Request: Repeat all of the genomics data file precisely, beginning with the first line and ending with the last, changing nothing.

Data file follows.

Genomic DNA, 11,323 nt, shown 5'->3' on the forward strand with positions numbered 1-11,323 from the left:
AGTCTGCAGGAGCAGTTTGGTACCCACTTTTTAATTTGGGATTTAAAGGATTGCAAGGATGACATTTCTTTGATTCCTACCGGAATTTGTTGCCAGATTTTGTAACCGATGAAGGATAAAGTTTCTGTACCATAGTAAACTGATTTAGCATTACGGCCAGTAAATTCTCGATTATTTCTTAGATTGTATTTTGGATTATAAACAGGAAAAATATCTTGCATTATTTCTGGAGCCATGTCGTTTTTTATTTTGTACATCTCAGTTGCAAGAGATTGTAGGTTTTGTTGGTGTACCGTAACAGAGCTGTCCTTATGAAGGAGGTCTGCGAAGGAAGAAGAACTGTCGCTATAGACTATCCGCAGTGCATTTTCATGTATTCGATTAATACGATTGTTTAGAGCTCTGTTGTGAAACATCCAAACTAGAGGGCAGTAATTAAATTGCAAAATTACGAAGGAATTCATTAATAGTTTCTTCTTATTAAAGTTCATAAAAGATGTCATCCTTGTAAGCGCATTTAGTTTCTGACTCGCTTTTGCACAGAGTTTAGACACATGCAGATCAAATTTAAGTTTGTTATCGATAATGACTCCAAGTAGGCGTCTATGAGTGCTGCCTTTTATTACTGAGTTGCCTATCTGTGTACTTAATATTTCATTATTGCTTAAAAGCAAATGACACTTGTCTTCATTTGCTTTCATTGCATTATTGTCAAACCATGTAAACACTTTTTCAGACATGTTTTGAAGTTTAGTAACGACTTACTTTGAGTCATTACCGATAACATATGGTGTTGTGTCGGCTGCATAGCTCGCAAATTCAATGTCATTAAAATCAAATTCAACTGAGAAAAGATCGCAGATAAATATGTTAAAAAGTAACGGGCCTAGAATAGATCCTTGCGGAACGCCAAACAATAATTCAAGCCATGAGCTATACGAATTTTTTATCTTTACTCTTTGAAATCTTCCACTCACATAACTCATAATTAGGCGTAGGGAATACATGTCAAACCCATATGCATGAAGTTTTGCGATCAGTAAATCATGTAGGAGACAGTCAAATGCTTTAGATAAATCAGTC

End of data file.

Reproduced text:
Genomic DNA, 11,323 nt, shown 5'->3' on the forward strand with positions numbered 1-11,323 from the left:
AGTCTGCAGGAGCAGTTTGGTACCCACTTTTTAATTTGGGATTTAAAGGATTGCAAGGATGACATTTCTTTGATTCCTACCGGAATTTGTTGCCAGATTTTGTAACCGATGAAGGATAAAGTTTCTGTACCATAGTAAACTGATTTAGCATTACGGCCAGTAAATTCTCGATTATTTCTTAGATTGTATTTTGGATTATAAACAGGAAAAATATCTTGCATTATTTCTGGAGCCATGTCGTTTTTTATTTTGTACATCTCAGTTGCAAGAGATTGTAGGTTTTGTTGGTGTACCGTAACAGAGCTGTCCTTATGAAGGAGGTCTGCGAAGGAAGAAGAACTGTCGCTATAGACTATCCGCAGTGCATTTTCATGTATTCGATTAATACGATTGTTTAGAGCTCTGTTGTGAAACATCCAAACTAGAGGGCAGTAATTAAATTGCAAAATTACGAAGGAATTCATTAATAGTTTCTTCTTATTAAAGTTCATAAAAGATGTCATCCTTGTAAGCGCATTTAGTTTCTGACTCGCTTTTGCACAGAGTTTAGACACATGCAGATCAAATTTAAGTTTGTTATCGATAATGACTCCAAGTAGGCGTCTATGAGTGCTGCCTTTTATTACTGAGTTGCCTATCTGTGTACTTAATATTTCATTATTGCTTAAAAGCAAATGACACTTGTCTTCATTTGCTTTCATTGCATTATTGTCAAACCATGTAAACACTTTTTCAGACATGTTTTGAAGTTTAGTAACGACTTACTTTGAGTCATTACCGATAACATATGGTGTTGTGTCGGCTGCATAGCTCGCAAATTCAATGTCATTAAAATCAAATTCAACTGAGAAAAGATCGCAGATAAATATGTTAAAAAGTAACGGGCCTAGAATAGATCCTTGCGGAACGCCAAACAATAATTCAAGCCATGAGCTATACGAATTTTTTATCTTTACTCTTTGAAATCTTCCACTCACATAACTCATAATTAGGCGTAGGGAATACATGTCAAACCCATATGCATGAAGTTTTGCGATCAGTAAATCATGTAGGAGACAGTCAAATGCTTTAGATAAATCAGTC